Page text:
Photographing wildlife in a not-so-wild place.
(A Continuation of Where The Birds Are from June 2)
Wildlife photography comes with its own challenges beyond most other nature photography. We may have to search for subjects in remote, wild places. When we do find them, animals can be on the move. They are alert to our presence and may not tolerate us. The light, backgrounds and distances between us and our subjects can change quickly. Using a tripod adds to the mix of controls to keep track of. And hand holding the camera decreases the odds of sharp images except in the best conditions. All these variables demand attention for a successful encounter with any kind of creature. And even then, in ideal situations, ten percent keepers is a good day.
That's why we admire stunning wildlife photographs -- we know what it takes to make them. If we can control any of the elements involved, we may have a better chance of coming home with pleasing images. I tried to do that in my nearby encounter with red-winged blackbirds.
A male red-winged blackbird on cattails calls and flares its wing patches.
The first thing I eliminated was the remote, wild place. I'm almost embarrassed to say there was nothing distant or untamed about a marshy retention pond fifteen minutes from home where redwings were staking their territorial claims. It was an easy location to move around in. The birds tolerated me as long as I was quiet and didn't make fast movements. The sun was always coming over my shoulder on a cloudless day, so the light was predictable. The backgrounds behind the birds stayed much the same from most angles. And the distances between the birds and me were easy to deal with except when they came closer than the close-focusing distance of my lens!
To improve the odds, I chose equipment and techniques I'm comfortable with. I used a tripod and ball head I know well. The pavement was level, so I didn't have to make big adjustments to the camera's height. I never needed to hand hold the camera and lens, so I was always photographing from a sturdy foundation. I chose fast-enough shutter speeds and ISOs to freeze the motion of the birds and medium apertures that helped soften the backgrounds. And I used the AF back button to control Auto Focusing, which is a technique I highly recommend.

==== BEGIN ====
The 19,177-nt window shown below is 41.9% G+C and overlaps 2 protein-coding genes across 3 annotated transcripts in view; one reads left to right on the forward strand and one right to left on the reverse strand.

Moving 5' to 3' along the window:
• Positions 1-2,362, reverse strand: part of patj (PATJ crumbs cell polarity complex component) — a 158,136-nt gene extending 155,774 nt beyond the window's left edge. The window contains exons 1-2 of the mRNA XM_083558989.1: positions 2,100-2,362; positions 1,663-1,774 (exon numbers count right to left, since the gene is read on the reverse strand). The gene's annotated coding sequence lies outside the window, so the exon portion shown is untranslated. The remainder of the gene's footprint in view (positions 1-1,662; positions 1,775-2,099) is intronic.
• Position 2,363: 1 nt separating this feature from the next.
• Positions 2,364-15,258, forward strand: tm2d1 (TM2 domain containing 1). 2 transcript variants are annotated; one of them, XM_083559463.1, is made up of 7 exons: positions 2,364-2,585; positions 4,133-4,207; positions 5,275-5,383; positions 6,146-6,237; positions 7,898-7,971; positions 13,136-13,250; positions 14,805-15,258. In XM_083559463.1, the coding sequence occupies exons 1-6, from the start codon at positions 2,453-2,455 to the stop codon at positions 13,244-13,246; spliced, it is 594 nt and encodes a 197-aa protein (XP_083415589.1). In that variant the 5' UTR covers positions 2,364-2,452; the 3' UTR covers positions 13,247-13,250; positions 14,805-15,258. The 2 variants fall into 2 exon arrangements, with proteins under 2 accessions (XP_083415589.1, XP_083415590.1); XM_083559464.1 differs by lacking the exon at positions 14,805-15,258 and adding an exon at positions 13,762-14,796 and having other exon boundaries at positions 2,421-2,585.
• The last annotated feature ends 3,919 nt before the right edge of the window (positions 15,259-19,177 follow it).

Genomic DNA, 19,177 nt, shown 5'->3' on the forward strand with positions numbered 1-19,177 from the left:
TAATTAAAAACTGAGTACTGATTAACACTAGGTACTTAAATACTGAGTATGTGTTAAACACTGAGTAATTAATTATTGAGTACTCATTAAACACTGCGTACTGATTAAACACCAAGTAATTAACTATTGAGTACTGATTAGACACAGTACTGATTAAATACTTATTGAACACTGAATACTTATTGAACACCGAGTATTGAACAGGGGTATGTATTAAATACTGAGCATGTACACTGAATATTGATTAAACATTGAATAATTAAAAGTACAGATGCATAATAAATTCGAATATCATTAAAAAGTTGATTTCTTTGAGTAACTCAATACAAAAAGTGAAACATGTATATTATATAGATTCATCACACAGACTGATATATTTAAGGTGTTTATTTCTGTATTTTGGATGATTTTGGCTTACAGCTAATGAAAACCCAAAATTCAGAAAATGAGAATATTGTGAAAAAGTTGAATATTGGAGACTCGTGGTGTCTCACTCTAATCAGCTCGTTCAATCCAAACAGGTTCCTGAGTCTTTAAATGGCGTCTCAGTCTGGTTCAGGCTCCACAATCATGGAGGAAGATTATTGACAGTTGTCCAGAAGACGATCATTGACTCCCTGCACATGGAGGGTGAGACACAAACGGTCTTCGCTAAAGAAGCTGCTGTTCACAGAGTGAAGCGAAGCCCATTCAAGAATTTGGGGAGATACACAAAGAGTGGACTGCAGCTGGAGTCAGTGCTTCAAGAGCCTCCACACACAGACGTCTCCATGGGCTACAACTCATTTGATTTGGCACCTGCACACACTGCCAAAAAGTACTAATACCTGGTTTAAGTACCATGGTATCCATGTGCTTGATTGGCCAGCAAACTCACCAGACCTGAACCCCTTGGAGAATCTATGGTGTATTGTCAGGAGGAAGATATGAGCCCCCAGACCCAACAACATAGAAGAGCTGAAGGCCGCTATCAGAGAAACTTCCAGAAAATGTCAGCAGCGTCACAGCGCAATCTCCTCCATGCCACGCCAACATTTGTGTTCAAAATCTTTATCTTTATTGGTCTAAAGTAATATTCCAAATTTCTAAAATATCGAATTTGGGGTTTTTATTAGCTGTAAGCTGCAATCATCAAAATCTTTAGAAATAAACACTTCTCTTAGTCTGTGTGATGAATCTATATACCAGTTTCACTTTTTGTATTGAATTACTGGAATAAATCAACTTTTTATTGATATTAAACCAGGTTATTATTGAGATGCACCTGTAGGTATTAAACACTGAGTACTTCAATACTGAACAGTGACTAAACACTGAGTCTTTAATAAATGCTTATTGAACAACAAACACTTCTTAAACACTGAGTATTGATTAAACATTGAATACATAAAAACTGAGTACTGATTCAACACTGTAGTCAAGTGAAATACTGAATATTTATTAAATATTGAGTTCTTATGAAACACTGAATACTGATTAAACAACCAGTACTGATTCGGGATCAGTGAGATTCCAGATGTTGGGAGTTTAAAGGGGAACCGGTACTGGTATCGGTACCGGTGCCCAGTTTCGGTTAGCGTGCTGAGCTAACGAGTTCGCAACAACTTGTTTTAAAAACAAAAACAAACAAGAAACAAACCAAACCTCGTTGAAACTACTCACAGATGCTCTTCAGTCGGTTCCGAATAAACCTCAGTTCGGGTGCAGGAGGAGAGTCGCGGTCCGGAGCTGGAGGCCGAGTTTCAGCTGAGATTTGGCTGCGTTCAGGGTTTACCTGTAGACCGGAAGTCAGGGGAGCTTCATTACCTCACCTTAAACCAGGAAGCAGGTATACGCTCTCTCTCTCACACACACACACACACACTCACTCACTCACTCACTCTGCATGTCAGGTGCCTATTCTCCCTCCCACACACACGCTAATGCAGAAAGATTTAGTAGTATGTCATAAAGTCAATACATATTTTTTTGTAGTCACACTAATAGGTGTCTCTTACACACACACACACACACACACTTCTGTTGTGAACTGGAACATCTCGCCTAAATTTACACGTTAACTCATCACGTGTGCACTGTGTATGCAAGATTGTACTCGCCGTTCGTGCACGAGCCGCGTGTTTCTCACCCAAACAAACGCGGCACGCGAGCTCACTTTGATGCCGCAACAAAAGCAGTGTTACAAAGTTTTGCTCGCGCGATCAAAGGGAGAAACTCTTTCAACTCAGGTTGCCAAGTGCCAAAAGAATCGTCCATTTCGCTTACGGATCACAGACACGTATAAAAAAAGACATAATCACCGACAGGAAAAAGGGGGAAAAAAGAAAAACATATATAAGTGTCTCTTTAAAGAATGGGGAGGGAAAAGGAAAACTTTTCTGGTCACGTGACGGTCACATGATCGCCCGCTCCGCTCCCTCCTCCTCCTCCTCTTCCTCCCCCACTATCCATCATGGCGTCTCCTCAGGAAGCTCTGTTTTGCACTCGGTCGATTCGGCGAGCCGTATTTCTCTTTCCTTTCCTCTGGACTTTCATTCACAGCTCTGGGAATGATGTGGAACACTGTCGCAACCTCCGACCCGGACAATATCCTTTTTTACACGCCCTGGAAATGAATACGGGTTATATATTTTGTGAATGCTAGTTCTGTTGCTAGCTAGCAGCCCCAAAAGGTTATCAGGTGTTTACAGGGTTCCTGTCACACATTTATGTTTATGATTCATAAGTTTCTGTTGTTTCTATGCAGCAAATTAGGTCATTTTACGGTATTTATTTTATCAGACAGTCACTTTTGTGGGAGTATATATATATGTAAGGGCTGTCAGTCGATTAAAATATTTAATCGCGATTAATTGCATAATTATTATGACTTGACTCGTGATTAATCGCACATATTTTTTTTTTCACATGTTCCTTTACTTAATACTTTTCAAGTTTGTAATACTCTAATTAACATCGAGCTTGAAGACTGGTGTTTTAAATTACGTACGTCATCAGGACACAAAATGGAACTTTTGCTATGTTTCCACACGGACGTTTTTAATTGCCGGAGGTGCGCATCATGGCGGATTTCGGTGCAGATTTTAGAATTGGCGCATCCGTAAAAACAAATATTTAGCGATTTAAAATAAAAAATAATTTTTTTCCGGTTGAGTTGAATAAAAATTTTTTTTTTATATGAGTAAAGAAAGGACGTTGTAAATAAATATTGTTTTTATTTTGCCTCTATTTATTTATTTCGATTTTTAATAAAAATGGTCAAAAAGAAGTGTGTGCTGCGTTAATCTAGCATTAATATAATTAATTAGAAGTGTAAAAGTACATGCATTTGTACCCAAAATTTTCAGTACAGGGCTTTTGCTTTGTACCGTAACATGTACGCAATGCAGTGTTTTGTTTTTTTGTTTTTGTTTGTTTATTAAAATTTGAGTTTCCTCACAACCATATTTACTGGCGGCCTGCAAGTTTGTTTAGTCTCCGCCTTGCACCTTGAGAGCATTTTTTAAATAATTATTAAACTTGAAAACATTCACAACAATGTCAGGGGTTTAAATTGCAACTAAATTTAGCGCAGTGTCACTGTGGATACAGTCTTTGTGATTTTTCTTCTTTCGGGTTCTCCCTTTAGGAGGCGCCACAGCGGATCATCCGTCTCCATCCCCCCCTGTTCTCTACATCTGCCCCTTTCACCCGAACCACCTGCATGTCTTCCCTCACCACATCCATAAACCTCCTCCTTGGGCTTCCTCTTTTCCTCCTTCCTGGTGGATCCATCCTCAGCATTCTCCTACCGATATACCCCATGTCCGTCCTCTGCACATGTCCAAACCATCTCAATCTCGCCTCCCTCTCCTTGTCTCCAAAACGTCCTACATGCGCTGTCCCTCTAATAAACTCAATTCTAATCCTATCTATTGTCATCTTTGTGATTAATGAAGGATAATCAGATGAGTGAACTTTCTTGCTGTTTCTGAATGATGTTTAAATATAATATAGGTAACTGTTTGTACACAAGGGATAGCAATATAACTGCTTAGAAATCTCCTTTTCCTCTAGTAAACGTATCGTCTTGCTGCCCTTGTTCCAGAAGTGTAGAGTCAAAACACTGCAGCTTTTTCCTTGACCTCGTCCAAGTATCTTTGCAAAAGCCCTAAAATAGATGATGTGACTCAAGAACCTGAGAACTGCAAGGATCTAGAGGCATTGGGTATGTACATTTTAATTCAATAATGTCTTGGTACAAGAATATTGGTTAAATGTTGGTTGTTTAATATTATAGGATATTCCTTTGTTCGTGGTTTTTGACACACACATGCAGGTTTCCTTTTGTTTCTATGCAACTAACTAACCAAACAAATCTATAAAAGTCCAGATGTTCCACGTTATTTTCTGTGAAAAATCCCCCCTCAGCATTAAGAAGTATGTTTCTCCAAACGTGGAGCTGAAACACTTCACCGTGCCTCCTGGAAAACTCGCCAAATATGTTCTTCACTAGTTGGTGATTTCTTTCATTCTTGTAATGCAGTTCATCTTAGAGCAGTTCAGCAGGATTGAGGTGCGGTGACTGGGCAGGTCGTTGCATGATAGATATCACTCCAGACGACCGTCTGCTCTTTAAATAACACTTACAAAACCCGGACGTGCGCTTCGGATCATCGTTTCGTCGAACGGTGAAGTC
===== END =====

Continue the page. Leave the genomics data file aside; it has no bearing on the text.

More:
All of the advantages over a wild place meant I could give more thought to the compositions and less attention to the equipment. That increased my chances of making more pleasing images in this not-so-wild setting. Someone might say I was cheating. Someone else might say I was smart. I'll say I was happy and I'll leave it at that.
MAKING THE PHOTOGRAPH (Techniques for Photographing Birds)
SUBJECT: Male Red-winged blackbird (Agelaius phoeniceus) on cattail
CONDITIONS: Clear, calm, sunny; 75 degrees F
EQUIPMENT and SETTINGS: Nikon D4S, Nikon AF 500mm f/4, Nikon 1.4x AF teleconverter; tripod, ballhead; Aperture Priority exposure mode, Matrix metering, Single-Point Auto Focus using the AF back button, Continuous High shutter mode
EXPOSURE: 1/1600 sec @ f/8, ISO 1250
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